By John P. O'Neill, Ellen Shultz
Booklet through O'Neill, John P.
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Extra info for Masterworks from the Musee Des Beaux-Arts, Lille
All rubbish. Excuse me – I haven’t asked you yet. All right, Joshua and Harry – What did you come up with? They need somewhere else to dump the rubbish. They – the humans – want somewhere else to dump the rubbish; so they’re moving onto the fresh pond? OK. What do you think Ted? ’ I had that problem too. I was asking the question, but the answer I got wasn’t always the answer to the question. They’re not thinking about the author. We know that this is coming along to wreck the pond – we know that!
You also have to design your sets and paint them or maybe glue stuff to them. Some children last year got sand out of the sand pit and glued the sand to the bottom to make it look like a path. It was fantastic! They got real leaves out of the garden, and attached it to big plasticine, um brown trunks to make trees. You can see them when I show you the movies – really fantastic ideas! The production part of it means you’re going to be filming it with a digital camera. Then you need to decide which person’s going to be the photographer.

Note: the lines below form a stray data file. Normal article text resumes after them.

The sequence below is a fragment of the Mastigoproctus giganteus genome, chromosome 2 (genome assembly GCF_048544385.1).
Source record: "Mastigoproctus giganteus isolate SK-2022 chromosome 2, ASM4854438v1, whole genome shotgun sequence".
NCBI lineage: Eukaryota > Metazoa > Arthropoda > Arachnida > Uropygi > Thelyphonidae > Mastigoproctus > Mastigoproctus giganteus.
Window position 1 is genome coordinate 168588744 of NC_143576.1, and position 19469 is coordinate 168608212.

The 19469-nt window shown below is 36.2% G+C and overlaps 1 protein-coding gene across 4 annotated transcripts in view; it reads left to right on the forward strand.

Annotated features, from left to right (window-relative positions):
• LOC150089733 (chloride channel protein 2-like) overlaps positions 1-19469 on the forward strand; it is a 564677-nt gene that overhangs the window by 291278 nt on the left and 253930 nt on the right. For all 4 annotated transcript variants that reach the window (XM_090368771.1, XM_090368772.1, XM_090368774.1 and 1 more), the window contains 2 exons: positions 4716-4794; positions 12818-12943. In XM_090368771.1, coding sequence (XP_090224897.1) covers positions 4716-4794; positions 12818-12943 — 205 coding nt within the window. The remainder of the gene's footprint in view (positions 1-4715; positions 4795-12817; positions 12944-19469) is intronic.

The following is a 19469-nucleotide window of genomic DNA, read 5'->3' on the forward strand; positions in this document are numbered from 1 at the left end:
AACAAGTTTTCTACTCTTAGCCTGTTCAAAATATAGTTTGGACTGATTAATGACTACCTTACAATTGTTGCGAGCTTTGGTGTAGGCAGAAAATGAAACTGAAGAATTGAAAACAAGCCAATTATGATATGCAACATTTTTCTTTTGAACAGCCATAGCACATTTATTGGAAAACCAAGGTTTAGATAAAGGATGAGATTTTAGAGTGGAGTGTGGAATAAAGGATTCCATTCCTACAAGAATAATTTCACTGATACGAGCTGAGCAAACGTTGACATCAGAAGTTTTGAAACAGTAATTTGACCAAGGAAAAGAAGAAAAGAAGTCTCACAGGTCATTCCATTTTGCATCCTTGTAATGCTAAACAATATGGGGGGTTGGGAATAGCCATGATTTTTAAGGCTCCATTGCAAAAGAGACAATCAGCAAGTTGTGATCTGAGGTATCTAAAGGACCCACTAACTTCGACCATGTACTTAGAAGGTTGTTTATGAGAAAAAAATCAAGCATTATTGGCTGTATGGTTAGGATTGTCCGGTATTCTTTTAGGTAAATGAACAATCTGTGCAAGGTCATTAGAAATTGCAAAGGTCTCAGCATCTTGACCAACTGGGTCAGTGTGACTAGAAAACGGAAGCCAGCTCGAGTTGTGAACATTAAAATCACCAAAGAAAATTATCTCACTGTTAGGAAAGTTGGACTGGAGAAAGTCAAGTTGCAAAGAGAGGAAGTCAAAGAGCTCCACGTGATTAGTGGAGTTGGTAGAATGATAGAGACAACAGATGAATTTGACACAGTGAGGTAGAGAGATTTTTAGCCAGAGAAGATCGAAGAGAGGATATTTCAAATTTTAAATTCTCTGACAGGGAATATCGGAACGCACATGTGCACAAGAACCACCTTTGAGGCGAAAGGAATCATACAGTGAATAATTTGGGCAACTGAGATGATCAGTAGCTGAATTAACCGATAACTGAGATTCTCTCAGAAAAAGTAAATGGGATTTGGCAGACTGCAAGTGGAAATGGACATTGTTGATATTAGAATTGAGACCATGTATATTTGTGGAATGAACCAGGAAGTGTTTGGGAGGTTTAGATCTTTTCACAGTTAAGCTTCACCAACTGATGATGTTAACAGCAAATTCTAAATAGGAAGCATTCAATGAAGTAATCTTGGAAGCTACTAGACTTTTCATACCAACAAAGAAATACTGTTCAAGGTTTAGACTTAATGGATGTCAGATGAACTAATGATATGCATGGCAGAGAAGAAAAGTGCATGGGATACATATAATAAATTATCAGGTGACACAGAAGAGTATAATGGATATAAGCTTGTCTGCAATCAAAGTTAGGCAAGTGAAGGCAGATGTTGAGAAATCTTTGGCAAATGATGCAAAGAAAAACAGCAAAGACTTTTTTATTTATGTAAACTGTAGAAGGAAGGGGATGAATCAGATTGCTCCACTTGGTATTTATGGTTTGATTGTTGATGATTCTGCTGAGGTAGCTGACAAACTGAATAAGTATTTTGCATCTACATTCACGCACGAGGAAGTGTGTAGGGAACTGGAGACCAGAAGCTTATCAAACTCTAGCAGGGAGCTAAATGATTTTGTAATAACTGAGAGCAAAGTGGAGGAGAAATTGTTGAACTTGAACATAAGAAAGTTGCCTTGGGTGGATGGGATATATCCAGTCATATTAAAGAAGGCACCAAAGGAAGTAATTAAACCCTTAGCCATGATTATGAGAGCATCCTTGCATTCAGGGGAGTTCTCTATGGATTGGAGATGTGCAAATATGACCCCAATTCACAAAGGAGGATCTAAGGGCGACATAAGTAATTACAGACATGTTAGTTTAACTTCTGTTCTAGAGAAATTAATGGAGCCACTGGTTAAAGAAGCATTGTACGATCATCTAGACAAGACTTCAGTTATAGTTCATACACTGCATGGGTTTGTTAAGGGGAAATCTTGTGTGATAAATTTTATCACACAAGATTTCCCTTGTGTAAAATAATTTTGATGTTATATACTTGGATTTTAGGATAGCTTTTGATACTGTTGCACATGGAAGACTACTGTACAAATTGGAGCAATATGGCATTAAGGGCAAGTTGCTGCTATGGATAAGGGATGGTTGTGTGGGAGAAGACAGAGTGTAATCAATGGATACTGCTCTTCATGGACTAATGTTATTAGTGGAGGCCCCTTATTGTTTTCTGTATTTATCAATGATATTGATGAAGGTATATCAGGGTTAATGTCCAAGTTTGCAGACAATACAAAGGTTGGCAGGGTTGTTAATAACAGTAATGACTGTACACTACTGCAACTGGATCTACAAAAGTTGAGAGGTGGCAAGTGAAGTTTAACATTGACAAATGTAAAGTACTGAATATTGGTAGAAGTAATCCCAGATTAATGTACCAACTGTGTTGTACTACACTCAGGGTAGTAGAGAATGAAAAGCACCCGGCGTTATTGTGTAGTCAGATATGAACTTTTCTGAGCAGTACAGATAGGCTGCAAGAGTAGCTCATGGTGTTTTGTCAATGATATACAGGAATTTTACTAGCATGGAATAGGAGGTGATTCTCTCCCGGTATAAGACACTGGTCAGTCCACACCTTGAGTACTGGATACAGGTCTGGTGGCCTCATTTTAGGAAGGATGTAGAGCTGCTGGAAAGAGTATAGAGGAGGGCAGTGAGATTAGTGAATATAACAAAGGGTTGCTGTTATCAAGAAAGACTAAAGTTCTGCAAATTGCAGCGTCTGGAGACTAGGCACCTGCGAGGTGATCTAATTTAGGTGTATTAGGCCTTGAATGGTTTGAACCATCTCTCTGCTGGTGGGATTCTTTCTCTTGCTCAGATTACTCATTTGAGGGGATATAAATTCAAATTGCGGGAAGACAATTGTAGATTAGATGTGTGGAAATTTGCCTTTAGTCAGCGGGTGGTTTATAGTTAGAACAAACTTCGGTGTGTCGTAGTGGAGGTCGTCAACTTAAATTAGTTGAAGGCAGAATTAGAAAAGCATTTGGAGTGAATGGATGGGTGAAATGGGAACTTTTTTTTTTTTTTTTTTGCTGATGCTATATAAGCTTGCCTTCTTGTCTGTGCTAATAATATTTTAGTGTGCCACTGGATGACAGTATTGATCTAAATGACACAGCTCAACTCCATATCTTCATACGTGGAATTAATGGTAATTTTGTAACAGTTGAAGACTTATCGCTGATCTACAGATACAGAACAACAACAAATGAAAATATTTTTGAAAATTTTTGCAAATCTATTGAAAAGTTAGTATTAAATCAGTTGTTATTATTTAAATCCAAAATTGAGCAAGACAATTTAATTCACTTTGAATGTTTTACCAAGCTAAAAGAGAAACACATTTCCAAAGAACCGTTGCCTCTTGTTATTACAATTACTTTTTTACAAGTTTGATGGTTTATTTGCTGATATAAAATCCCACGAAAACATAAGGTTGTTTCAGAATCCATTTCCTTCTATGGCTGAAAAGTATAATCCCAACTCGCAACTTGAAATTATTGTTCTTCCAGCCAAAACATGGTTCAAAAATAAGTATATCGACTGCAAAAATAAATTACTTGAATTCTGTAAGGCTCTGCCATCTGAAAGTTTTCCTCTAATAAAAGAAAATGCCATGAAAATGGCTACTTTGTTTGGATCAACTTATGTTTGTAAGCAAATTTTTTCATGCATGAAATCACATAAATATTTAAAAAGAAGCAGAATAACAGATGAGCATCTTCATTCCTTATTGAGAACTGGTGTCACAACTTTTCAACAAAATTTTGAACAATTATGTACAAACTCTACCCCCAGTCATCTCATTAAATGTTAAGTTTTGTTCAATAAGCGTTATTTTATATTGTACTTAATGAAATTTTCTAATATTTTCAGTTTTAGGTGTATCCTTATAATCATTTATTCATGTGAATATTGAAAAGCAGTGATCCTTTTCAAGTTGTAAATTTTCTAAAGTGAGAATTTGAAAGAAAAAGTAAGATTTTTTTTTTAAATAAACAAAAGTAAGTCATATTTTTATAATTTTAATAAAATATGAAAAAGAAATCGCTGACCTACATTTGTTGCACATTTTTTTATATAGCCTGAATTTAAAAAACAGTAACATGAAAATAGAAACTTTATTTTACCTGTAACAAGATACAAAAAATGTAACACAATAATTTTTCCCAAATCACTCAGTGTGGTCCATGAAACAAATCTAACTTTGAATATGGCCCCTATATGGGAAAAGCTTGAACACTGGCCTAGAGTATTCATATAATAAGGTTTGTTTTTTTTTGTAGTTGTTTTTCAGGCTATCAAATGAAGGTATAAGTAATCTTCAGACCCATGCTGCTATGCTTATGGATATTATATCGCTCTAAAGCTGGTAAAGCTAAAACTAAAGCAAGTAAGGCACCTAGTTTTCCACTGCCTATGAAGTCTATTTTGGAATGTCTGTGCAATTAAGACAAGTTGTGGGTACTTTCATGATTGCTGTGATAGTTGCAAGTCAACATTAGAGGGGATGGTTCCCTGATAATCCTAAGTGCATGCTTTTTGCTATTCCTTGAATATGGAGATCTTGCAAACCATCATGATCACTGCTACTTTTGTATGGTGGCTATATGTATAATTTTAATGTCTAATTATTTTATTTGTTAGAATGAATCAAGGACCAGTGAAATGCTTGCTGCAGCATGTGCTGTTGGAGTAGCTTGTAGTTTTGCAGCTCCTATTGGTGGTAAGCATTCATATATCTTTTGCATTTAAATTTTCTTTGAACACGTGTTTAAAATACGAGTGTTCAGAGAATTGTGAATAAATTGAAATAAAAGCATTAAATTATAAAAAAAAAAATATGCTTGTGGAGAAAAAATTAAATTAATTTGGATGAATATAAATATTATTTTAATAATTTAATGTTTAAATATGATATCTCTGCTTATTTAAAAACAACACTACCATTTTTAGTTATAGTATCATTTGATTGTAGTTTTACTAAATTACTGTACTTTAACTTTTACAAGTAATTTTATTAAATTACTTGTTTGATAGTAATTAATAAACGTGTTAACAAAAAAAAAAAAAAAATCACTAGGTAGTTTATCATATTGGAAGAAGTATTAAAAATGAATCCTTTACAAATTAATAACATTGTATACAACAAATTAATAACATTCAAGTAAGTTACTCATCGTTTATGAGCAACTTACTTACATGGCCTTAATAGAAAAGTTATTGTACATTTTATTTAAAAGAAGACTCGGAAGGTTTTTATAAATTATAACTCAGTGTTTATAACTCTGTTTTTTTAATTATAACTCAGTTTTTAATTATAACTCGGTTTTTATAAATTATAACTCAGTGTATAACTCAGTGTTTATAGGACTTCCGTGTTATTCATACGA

The teacher had observed the need for the students to develop sophisticated plots in their compositions and storyboards. There was a need for multiple complications that build towards a climax and resolution of their tales. The teacher provided examples of audio design elements that could function to create a climax of a movie – ‘It could be the music’. She also demonstrated how linguistic meanings could be used to create tension in written narratives – ‘It could be words like “suddenly”’. Through this dialogue, the students were prompted to analyse functionally the multimodal elements of a mature narrative text and relate this new knowledge to their own designs.
Masterworks from the Musee Des Beaux-Arts, Lille by John P. O'Neill, Ellen Shultz